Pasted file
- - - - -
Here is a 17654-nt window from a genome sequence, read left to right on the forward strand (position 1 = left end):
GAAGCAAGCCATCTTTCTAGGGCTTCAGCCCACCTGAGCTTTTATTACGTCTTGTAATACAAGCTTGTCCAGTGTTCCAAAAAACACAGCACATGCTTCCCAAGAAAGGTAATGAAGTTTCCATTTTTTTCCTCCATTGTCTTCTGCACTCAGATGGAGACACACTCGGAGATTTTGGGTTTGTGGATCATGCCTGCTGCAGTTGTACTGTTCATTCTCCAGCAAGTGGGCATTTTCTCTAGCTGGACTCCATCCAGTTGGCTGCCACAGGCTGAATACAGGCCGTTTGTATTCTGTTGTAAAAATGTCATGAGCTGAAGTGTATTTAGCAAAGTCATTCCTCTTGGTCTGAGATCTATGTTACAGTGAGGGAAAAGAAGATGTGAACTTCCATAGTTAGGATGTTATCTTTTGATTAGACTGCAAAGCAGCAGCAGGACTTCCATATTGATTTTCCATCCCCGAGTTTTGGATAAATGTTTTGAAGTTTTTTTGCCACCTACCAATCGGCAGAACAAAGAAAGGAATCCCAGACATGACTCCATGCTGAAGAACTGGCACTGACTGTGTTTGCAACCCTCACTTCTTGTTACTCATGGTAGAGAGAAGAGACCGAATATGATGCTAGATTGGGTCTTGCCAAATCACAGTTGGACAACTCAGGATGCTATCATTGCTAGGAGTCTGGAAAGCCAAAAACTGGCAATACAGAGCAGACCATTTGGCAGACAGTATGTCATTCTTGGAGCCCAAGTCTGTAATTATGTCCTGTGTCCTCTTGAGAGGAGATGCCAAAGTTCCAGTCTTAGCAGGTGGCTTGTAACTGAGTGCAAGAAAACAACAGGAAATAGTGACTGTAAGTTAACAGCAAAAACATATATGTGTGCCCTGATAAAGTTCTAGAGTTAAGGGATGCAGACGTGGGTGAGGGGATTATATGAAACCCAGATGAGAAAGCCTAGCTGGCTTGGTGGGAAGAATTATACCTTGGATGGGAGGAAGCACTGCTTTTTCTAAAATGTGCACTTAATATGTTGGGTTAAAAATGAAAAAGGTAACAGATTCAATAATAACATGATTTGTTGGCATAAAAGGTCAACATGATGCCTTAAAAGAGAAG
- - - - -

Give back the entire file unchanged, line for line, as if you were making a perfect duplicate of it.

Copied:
Here is a 17654-nt window from a genome sequence, read left to right on the forward strand (position 1 = left end):
GAAGCAAGCCATCTTTCTAGGGCTTCAGCCCACCTGAGCTTTTATTACGTCTTGTAATACAAGCTTGTCCAGTGTTCCAAAAAACACAGCACATGCTTCCCAAGAAAGGTAATGAAGTTTCCATTTTTTTCCTCCATTGTCTTCTGCACTCAGATGGAGACACACTCGGAGATTTTGGGTTTGTGGATCATGCCTGCTGCAGTTGTACTGTTCATTCTCCAGCAAGTGGGCATTTTCTCTAGCTGGACTCCATCCAGTTGGCTGCCACAGGCTGAATACAGGCCGTTTGTATTCTGTTGTAAAAATGTCATGAGCTGAAGTGTATTTAGCAAAGTCATTCCTCTTGGTCTGAGATCTATGTTACAGTGAGGGAAAAGAAGATGTGAACTTCCATAGTTAGGATGTTATCTTTTGATTAGACTGCAAAGCAGCAGCAGGACTTCCATATTGATTTTCCATCCCCGAGTTTTGGATAAATGTTTTGAAGTTTTTTTGCCACCTACCAATCGGCAGAACAAAGAAAGGAATCCCAGACATGACTCCATGCTGAAGAACTGGCACTGACTGTGTTTGCAACCCTCACTTCTTGTTACTCATGGTAGAGAGAAGAGACCGAATATGATGCTAGATTGGGTCTTGCCAAATCACAGTTGGACAACTCAGGATGCTATCATTGCTAGGAGTCTGGAAAGCCAAAAACTGGCAATACAGAGCAGACCATTTGGCAGACAGTATGTCATTCTTGGAGCCCAAGTCTGTAATTATGTCCTGTGTCCTCTTGAGAGGAGATGCCAAAGTTCCAGTCTTAGCAGGTGGCTTGTAACTGAGTGCAAGAAAACAACAGGAAATAGTGACTGTAAGTTAACAGCAAAAACATATATGTGTGCCCTGATAAAGTTCTAGAGTTAAGGGATGCAGACGTGGGTGAGGGGATTATATGAAACCCAGATGAGAAAGCCTAGCTGGCTTGGTGGGAAGAATTATACCTTGGATGGGAGGAAGCACTGCTTTTTCTAAAATGTGCACTTAATATGTTGGGTTAAAAATGAAAAAGGTAACAGATTCAATAATAACATGATTTGTTGGCATAAAAGGTCAACATGATGCCTTAAAAGAGAAG